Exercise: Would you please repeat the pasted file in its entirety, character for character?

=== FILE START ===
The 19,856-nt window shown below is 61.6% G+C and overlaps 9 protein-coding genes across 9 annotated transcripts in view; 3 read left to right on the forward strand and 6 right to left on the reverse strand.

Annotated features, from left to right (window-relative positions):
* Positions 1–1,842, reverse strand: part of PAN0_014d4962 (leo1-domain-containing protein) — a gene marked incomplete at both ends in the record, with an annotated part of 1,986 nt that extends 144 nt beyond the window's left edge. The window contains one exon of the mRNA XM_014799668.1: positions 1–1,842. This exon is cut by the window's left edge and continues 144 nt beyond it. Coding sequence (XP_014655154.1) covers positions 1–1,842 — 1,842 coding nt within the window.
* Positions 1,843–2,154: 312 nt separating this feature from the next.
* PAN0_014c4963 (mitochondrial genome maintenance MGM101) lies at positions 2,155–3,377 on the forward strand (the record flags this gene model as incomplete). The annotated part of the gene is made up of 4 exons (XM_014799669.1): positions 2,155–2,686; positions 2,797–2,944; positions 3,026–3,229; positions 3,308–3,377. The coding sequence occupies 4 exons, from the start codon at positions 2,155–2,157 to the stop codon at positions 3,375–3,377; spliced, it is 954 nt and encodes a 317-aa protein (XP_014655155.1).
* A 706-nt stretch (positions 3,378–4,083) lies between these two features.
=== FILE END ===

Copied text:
The 19,856-nt window shown below is 61.6% G+C and overlaps 9 protein-coding genes across 9 annotated transcripts in view; 3 read left to right on the forward strand and 6 right to left on the reverse strand.

Annotated features, from left to right (window-relative positions):
* Positions 1–1,842, reverse strand: part of PAN0_014d4962 (leo1-domain-containing protein) — a gene marked incomplete at both ends in the record, with an annotated part of 1,986 nt that extends 144 nt beyond the window's left edge. The window contains one exon of the mRNA XM_014799668.1: positions 1–1,842. This exon is cut by the window's left edge and continues 144 nt beyond it. Coding sequence (XP_014655154.1) covers positions 1–1,842 — 1,842 coding nt within the window.
* Positions 1,843–2,154: 312 nt separating this feature from the next.
* PAN0_014c4963 (mitochondrial genome maintenance MGM101) lies at positions 2,155–3,377 on the forward strand (the record flags this gene model as incomplete). The annotated part of the gene is made up of 4 exons (XM_014799669.1): positions 2,155–2,686; positions 2,797–2,944; positions 3,026–3,229; positions 3,308–3,377. The coding sequence occupies 4 exons, from the start codon at positions 2,155–2,157 to the stop codon at positions 3,375–3,377; spliced, it is 954 nt and encodes a 317-aa protein (XP_014655155.1).
* A 706-nt stretch (positions 3,378–4,083) lies between these two features.